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Chemistry [Spectrophotometry difficult example]

  1. May 15, 2016 #1
    1. The problem statement, all variables and given/known data
    349fce81d2206bdcd2d1a6293b2e70bc.png

    2. Relevant equations
    A=epsilon*l*c

    3. The attempt at a solution
    So I was wondering on how to set up the equations now, since I don't have much information? Which equations should i use to solve the problem?
     
  2. jcsd
  3. May 15, 2016 #2

    Borek

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    Staff: Mentor

    You have all the information needed. Assume the observed absorbance is the sum of individual absorbances.
     
  4. May 15, 2016 #3
    Please help me understand how I should set up the equations!

    91ebaf011f2f50623d16ab8bc7d8c5e0.png

    This is a big questionmark to me, why u should this?
    0.183 = 9970*concentration of Fe + 34*concentration of cupper. Why is 0.183 equal to that?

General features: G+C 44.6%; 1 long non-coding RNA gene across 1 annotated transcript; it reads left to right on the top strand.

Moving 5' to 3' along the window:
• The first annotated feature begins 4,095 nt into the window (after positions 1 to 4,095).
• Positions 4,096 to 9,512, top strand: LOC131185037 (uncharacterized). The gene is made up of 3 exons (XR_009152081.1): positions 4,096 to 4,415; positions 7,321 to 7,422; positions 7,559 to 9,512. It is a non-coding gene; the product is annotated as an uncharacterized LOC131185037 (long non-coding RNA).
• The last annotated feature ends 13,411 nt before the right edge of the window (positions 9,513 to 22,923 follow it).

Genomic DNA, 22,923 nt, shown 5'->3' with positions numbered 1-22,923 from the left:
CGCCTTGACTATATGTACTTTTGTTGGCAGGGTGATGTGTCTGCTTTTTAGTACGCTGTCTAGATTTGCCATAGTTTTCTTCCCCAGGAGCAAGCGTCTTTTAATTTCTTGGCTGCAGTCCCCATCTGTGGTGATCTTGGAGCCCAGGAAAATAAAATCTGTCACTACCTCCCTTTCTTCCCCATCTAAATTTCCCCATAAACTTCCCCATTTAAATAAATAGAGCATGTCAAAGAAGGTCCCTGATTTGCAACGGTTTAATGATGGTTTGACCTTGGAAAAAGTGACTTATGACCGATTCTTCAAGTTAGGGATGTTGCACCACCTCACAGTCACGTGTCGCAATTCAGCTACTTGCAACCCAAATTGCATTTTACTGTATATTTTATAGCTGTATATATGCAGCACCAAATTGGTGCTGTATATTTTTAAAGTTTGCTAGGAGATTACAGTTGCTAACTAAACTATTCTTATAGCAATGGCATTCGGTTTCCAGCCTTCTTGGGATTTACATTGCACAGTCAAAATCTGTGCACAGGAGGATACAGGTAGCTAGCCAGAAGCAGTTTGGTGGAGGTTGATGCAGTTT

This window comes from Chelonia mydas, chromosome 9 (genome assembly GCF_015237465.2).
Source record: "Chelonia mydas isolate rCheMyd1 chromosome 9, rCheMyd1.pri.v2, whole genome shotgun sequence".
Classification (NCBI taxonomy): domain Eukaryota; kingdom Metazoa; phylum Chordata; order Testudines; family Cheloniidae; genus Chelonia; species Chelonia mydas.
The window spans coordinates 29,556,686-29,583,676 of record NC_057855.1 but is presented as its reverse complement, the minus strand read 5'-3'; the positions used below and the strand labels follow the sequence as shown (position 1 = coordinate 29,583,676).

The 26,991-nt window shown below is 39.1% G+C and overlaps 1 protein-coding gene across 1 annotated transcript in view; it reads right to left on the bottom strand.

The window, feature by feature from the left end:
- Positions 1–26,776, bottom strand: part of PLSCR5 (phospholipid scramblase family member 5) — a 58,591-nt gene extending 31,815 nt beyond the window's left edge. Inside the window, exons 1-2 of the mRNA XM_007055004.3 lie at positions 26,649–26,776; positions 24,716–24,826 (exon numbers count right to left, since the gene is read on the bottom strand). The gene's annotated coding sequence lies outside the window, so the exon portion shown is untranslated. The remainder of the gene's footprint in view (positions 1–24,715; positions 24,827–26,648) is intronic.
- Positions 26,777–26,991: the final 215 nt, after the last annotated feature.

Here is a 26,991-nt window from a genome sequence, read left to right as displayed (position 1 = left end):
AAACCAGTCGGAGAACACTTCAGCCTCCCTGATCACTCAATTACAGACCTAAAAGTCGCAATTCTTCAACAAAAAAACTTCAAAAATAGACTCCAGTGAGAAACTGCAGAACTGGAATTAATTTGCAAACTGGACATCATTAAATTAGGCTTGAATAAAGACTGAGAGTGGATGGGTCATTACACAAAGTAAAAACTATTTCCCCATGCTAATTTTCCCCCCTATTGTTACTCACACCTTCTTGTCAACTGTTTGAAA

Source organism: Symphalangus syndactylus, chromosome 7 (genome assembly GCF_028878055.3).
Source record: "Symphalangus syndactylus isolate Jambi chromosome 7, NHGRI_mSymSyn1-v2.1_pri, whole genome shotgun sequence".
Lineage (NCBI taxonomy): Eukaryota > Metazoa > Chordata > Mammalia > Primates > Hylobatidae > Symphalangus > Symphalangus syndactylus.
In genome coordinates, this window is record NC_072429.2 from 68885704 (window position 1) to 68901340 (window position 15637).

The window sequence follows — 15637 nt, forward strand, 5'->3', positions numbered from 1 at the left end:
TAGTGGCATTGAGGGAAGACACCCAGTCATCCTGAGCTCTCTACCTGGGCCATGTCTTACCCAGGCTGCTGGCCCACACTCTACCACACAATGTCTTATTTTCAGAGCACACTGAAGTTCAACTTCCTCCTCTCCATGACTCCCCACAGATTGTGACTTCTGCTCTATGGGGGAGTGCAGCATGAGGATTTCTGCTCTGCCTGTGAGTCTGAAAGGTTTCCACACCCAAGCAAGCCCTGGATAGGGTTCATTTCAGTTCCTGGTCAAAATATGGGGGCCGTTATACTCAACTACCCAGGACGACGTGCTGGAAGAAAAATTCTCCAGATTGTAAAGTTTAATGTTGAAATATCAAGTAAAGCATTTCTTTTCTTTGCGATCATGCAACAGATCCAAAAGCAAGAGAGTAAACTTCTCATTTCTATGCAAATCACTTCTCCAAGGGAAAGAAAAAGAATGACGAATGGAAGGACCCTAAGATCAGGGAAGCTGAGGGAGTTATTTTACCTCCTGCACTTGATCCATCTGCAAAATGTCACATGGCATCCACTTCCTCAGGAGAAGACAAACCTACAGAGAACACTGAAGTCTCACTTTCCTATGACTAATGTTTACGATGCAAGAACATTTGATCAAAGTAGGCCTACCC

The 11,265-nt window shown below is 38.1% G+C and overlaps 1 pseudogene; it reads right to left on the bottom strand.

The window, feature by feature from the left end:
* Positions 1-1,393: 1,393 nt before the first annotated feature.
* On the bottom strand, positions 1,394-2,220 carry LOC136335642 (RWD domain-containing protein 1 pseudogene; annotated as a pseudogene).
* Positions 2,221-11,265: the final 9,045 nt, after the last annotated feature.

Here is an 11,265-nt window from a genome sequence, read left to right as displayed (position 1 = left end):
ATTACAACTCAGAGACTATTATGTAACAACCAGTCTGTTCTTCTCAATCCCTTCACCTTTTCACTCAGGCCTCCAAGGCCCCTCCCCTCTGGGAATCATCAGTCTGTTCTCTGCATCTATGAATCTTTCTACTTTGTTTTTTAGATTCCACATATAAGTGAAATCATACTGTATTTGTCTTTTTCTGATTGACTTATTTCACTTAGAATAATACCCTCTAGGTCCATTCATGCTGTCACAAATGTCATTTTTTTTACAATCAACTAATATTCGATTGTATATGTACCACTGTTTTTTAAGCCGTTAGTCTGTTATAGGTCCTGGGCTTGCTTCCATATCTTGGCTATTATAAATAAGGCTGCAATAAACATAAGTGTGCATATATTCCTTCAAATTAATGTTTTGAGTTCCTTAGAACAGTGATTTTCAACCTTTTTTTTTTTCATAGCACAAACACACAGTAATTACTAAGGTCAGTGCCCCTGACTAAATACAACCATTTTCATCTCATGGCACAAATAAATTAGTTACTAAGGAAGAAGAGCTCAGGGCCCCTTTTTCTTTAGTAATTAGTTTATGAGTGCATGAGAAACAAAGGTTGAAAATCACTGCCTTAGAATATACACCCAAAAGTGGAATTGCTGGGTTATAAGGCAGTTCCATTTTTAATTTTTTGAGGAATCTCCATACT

5. May 15, 2016 #4

    Borek

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    Staff: Mentor

    This is a direct application of the Lambert's Beer law which you wrote in your first post, and the fact that the observed absorbance is a sum of absorbances of copper and iron.

    Assuming there is no copper, can you write formulas for the absorbances of the solution at both wavelengths? Can you do the same for iron? Can you add these values?
     
  6. May 16, 2016 #5
    I still have really difficult! To understand why you add these values!
     
  7. May 16, 2016 #6

    Borek

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    Staff: Mentor

    Which part of the "absorbance is additive" statement is not clear to you?

    If there is more than one substance present in the solution, each absorbs on its own, so the observed total absorbance is a sum of individual absorbances (at least for relatively diluted solutions).
     
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